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'Bulk of gold price gains to materialize in first half of 2021' – Standard Chartered

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(Kitco News) The new year will trigger new highs for gold, according to Standard Chartered, which sees the majority of gains in the first half of 2021.

"We maintain a positive view on gold; expect prices to retest USD 2,000/oz threshold and reach new highs," Standard Chartered precious metals analyst Suki Cooper said on Friday. "We believe the bulk of gold gains are likely to materialize in the first half of the year."

Gold is projected to reach $1,930 an ounce in the first quarter and then climb to $2,075 in Q2, according to the report. That is more than a $230 rise from the current levels. February Comex gold futures were last trading at $1,839.70, up 0.54% on the day.

"Investors will continue to allocate into gold, given the likelihood of a weakening USD, real yields remaining negative, accommodative monetary policy, further fiscal stimulus, and rising inflation expectations," Cooper pointed out.

Gold has been stuck around the $1,850 an ounce level since the start of the year amid a mix of contrasting forces, including rising inflation expectations, stronger U.S. dollar, and higher yields. "Gold is caught between conflicting macro drivers amid a weak physical market," Cooper wrote.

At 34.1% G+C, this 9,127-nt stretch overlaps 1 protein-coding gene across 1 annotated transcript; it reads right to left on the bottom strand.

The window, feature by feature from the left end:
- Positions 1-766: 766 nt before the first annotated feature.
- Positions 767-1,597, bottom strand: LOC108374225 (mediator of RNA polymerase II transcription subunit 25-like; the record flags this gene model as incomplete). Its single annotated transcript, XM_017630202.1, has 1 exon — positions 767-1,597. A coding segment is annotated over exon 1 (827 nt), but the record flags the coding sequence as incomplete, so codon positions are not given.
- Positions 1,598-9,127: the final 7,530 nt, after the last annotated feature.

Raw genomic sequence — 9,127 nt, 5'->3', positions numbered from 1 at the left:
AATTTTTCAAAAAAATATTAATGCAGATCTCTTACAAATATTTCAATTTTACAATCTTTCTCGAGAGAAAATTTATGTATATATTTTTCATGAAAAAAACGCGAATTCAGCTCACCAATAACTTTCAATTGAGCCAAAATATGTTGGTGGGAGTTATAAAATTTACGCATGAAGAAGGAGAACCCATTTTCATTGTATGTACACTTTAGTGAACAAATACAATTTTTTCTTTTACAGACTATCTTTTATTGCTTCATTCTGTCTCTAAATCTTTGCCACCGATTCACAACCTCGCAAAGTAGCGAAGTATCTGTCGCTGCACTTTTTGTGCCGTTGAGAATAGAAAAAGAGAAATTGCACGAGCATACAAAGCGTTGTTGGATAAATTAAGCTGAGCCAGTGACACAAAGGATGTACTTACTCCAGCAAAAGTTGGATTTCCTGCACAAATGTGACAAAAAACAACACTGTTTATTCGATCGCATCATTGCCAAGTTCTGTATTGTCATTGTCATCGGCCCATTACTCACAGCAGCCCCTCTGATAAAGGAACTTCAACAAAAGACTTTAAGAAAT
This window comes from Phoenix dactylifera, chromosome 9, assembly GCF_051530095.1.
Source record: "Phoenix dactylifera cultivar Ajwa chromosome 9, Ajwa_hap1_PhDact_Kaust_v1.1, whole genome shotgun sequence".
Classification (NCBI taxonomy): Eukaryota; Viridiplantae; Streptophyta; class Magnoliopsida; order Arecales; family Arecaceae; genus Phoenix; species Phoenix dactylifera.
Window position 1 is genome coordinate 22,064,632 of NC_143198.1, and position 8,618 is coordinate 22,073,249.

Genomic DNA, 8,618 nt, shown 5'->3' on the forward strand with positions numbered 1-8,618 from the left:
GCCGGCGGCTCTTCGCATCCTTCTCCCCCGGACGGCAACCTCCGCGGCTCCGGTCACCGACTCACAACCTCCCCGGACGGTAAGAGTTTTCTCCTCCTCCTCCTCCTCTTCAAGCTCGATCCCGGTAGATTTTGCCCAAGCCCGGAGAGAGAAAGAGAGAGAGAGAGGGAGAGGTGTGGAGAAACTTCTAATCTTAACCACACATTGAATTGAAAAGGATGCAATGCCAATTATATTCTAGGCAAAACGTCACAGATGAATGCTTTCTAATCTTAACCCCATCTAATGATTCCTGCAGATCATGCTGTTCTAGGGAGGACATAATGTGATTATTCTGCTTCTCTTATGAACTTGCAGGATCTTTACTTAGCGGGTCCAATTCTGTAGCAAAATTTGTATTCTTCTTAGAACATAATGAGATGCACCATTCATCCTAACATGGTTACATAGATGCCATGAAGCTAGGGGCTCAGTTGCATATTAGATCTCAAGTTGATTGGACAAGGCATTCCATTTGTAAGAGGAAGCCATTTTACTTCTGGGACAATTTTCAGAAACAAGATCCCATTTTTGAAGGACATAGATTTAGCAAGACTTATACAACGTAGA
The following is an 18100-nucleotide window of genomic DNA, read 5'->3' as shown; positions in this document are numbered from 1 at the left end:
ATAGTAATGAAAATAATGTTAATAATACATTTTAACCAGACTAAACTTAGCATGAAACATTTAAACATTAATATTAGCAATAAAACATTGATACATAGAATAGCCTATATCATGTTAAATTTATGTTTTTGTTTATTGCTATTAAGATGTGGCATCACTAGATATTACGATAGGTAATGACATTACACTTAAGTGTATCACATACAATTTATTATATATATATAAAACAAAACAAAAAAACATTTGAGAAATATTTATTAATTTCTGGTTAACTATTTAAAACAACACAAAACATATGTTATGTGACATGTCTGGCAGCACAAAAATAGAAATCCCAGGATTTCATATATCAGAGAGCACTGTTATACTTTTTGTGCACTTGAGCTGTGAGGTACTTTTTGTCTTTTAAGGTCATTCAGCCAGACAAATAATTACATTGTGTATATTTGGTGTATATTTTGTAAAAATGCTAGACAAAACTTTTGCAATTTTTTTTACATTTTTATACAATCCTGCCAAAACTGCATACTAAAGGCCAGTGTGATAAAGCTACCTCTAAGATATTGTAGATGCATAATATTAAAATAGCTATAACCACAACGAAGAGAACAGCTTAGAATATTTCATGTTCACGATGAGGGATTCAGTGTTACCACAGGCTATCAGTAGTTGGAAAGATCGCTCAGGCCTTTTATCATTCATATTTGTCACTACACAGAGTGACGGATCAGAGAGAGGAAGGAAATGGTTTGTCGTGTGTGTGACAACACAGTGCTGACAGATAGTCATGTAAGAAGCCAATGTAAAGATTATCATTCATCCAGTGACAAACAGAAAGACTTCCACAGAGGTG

Retail interest remains in place in January, despite ETP outflows of 109 tonnes in November, added Cooper.

"A key question in 2021 is just how 'sticky' the metal held across ETPs is and whether holdings have peaked. Flows initially turned positive in January, and ballooning government debt and concerns around inflation are likely to prompt both tactical and strategic investors to look for buying opportunities," she said.

Cooper also noted that more metal is now being held across Europe, noting that retail investors continue to purchase gold. For example, U.S. Mint sales data from January is already the strongest since 2017, she said.

The biggest risks for gold in 2021 are sudden QE tapering and a quick vaccine rollout, the report highlighted.

"Key risks stem from earlier-than-anticipated QE tapering and faster-than-expected vaccine rollout, which would boost economic and social confidence," Cooper noted.

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